LOGAN, W.VA. — Signaling he has written off today's West Virginia primary, Sen. Barack Obama took aim this week at the five remaining Democratic contests -- and the fall election, planning a stop in suburban Detroit, home to many "Reagan Democrats" a generation ago.
During a short visit Monday to West Virginia, Obama took a swipe at presumptive Republican nominee John McCain for not backing a Democratic Senate bill on veterans' benefits. Then Obama dropped by a pool hall before leaving the state -- which Sen. Hillary Rodham Clinton is heavily favored to win.
Clinton spent a long day campaigning in West Virginia, including a stop in Logan, where she argued that she was more electable than Obama.
"West Virginia is a real indicator of where the political winds are going to blow," she told a cheering crowd. "The goal is to nominate someone who can beat John McCain in November."
Clinton stressed her economic plan, including her proposals to improve access to affordable healthcare and to suspend the 18.4-cent-a-gallon federal gasoline tax over the summer. McCain supports the tax moratorium; Obama has dismissed it as a gimmick.
But Clinton attacked Bush administration policies more than she did Obama, apparently mindful of Democratic concerns that the candidates not inflict damage on each other.
Obama and Clinton planned to head to Washington today for a Senate vote on a bill to recognize collective-bargaining rights for public safety workers, an important issue for labor. He represents Illinois; she represents New York.
Clinton planned to fly to Charleston for an election-night celebration and then return to Washington. She has announced no campaign events for Wednesday.
Obama appeared Monday in Louisville, Ky., which votes May 20. He will then shift focus to the November battleground states of Missouri and Michigan before resuming the nomination fight in South Dakota and Oregon. Next week he goes to Florida.
On Monday, as he has in recent days, Obama largely ignored Clinton in his speech in Charleston.
But he took direct aim at McCain over what should be a signature issue for the Arizona senator and former Vietnam War prisoner: veterans benefits.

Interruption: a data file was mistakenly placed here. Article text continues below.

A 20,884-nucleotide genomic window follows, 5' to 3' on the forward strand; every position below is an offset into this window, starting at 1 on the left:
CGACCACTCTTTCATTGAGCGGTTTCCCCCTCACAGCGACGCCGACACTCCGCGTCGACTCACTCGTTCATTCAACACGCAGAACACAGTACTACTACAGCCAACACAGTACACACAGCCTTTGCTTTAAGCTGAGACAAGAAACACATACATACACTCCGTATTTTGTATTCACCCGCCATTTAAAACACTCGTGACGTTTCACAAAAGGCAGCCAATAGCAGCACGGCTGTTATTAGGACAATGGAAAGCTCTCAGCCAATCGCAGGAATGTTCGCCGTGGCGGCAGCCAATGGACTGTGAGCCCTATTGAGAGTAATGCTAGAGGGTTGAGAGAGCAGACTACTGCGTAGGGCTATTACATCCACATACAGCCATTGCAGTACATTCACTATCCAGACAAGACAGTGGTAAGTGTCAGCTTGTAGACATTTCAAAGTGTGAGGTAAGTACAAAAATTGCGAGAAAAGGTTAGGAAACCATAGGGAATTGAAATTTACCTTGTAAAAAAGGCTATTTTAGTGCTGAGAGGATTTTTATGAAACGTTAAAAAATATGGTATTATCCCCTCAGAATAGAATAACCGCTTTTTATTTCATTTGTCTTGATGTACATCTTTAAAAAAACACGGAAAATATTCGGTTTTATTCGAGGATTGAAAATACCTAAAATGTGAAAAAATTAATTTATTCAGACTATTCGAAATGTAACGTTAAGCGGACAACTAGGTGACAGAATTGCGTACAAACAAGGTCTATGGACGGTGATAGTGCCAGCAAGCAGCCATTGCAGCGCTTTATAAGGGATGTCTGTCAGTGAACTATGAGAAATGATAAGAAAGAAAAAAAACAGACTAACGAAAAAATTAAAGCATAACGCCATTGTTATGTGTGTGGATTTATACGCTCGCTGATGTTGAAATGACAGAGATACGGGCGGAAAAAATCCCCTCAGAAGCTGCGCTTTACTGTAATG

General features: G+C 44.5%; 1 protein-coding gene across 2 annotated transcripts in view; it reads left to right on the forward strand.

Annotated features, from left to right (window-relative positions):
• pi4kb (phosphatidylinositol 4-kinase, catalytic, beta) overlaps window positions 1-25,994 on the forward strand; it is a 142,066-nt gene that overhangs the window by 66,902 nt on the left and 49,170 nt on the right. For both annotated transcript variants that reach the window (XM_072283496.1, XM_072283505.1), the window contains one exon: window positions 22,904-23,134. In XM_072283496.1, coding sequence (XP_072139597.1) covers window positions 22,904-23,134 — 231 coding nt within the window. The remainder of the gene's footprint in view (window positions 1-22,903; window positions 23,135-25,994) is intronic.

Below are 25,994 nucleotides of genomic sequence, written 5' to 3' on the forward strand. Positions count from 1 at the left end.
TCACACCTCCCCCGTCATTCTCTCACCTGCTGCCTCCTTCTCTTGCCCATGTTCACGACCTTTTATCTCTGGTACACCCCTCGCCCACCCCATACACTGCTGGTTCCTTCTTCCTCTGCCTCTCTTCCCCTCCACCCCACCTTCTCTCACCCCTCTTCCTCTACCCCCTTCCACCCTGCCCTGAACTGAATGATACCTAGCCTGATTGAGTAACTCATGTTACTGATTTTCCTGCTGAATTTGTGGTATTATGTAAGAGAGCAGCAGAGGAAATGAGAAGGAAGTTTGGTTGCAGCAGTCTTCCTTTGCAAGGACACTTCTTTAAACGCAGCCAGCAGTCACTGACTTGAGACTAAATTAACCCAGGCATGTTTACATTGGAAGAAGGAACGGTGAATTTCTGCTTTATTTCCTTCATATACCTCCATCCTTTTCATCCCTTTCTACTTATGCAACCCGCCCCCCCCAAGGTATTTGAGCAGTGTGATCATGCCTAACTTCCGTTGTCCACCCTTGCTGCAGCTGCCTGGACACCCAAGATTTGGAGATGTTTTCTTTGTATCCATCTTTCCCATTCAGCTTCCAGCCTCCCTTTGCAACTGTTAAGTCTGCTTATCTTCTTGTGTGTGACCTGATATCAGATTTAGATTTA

Obama reiterated his support for Virginia Democratic Sen. Jim Webb's 21st Century GI Bill -- Clinton signed on as a co-sponsor in May 2007, Obama in November -- and criticized McCain for backing what Obama said was a less-ambitious version.
"He is one of the few senators of either party who oppose this bill because he thinks it's too generous," Obama said. "At a time when the skyrocketing cost of tuition is pricing thousands of Americans out of a college education, we should be doing everything we can to give the men and women who have risked their lives for this country the chance to pursue the American dream."
The McCain campaign fired back, noting that Obama voted against an Iraq war spending measure that included $1.8 billion for veterans medical care. Obama opposed the bill because it did not include a plan to bring the troops home.
"It is absurd for Barack Obama to question John McCain's commitment to America's veterans, when Obama himself voted against funding our nation's veterans and troops in the field during a time of war," said McCain spokesman Tucker Bounds.
McCain and the Democrats also tussled over global warming. McCain, in Oregon, endorsed a "cap and trade" policy to reduce greenhouse gas emissions, and vowed to work through the United Nations to devise a global approach.
Clinton dismissed McCain's plan as insufficient. "Real leadership means taking this problem head-on with a comprehensive, science-based plan instead of halfway measures. While Sen. McCain's proposals may be improvement on President Bush's, that's not saying much."
Obama targeted McCain's voting record. "It is truly breathtaking for John McCain to talk about combating climate change while voting against virtually every recent effort to actually invest in clean energy," he said.
While the campaigns tossed statements back and forth, Obama continued to gain superdelegates, including Sen. Daniel K. Akaka of Hawaii and Rep. Tom Allen of Maine.
According to an Associated Press tally that includes pledged delegates and superdelegates, Obama has 1,871.5 delegates to 1,697 for Clinton, with 2,025 needed to win.
Fiore reported from West Virginia and Martelle from Los Angeles.